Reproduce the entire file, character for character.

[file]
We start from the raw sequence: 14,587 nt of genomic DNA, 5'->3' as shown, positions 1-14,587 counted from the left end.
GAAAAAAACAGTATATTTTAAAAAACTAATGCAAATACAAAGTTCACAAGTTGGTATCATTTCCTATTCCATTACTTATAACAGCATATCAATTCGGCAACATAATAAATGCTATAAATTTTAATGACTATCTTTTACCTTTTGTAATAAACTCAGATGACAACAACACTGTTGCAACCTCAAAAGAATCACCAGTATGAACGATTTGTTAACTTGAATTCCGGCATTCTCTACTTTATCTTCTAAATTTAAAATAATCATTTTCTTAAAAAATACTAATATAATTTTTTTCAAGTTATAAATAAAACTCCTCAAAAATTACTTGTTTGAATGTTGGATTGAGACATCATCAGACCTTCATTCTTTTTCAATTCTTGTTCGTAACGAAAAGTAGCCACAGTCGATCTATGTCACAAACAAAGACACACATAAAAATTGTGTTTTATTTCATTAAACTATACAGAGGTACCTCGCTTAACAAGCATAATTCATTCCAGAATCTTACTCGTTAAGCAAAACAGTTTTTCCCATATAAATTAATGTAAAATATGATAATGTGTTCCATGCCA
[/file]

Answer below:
We start from the raw sequence: 14,587 nt of genomic DNA, 5'->3' as shown, positions 1-14,587 counted from the left end.
GAAAAAAACAGTATATTTTAAAAAACTAATGCAAATACAAAGTTCACAAGTTGGTATCATTTCCTATTCCATTACTTATAACAGCATATCAATTCGGCAACATAATAAATGCTATAAATTTTAATGACTATCTTTTACCTTTTGTAATAAACTCAGATGACAACAACACTGTTGCAACCTCAAAAGAATCACCAGTATGAACGATTTGTTAACTTGAATTCCGGCATTCTCTACTTTATCTTCTAAATTTAAAATAATCATTTTCTTAAAAAATACTAATATAATTTTTTTCAAGTTATAAATAAAACTCCTCAAAAATTACTTGTTTGAATGTTGGATTGAGACATCATCAGACCTTCATTCTTTTTCAATTCTTGTTCGTAACGAAAAGTAGCCACAGTCGATCTATGTCACAAACAAAGACACACATAAAAATTGTGTTTTATTTCATTAAACTATACAGAGGTACCTCGCTTAACAAGCATAATTCATTCCAGAATCTTACTCGTTAAGCAAAACAGTTTTTCCCATATAAATTAATGTAAAATATGATAATGTGTTCCATGCCA